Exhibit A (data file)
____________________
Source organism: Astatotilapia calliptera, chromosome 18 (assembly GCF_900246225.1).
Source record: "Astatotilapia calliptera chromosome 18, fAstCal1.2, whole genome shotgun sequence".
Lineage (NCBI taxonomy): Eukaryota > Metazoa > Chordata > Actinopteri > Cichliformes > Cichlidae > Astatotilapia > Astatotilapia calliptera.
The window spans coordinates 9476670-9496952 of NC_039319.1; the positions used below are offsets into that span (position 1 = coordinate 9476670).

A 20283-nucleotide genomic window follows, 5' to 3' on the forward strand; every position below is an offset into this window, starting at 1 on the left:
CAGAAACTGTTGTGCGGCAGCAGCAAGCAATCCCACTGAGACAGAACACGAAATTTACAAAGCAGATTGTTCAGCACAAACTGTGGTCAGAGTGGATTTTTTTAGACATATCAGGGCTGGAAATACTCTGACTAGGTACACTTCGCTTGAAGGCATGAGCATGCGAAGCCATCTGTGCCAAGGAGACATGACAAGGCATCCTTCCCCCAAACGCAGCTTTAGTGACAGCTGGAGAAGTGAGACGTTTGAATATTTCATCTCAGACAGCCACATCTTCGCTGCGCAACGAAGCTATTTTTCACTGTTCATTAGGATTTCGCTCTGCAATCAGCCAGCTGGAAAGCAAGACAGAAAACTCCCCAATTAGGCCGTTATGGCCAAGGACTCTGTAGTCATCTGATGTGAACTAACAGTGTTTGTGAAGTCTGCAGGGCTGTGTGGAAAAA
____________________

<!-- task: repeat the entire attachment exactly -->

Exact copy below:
Source organism: Astatotilapia calliptera, chromosome 18 (assembly GCF_900246225.1).
Source record: "Astatotilapia calliptera chromosome 18, fAstCal1.2, whole genome shotgun sequence".
Lineage (NCBI taxonomy): Eukaryota > Metazoa > Chordata > Actinopteri > Cichliformes > Cichlidae > Astatotilapia > Astatotilapia calliptera.
The window spans coordinates 9476670-9496952 of NC_039319.1; the positions used below are offsets into that span (position 1 = coordinate 9476670).

A 20283-nucleotide genomic window follows, 5' to 3' on the forward strand; every position below is an offset into this window, starting at 1 on the left:
CAGAAACTGTTGTGCGGCAGCAGCAAGCAATCCCACTGAGACAGAACACGAAATTTACAAAGCAGATTGTTCAGCACAAACTGTGGTCAGAGTGGATTTTTTTAGACATATCAGGGCTGGAAATACTCTGACTAGGTACACTTCGCTTGAAGGCATGAGCATGCGAAGCCATCTGTGCCAAGGAGACATGACAAGGCATCCTTCCCCCAAACGCAGCTTTAGTGACAGCTGGAGAAGTGAGACGTTTGAATATTTCATCTCAGACAGCCACATCTTCGCTGCGCAACGAAGCTATTTTTCACTGTTCATTAGGATTTCGCTCTGCAATCAGCCAGCTGGAAAGCAAGACAGAAAACTCCCCAATTAGGCCGTTATGGCCAAGGACTCTGTAGTCATCTGATGTGAACTAACAGTGTTTGTGAAGTCTGCAGGGCTGTGTGGAAAAA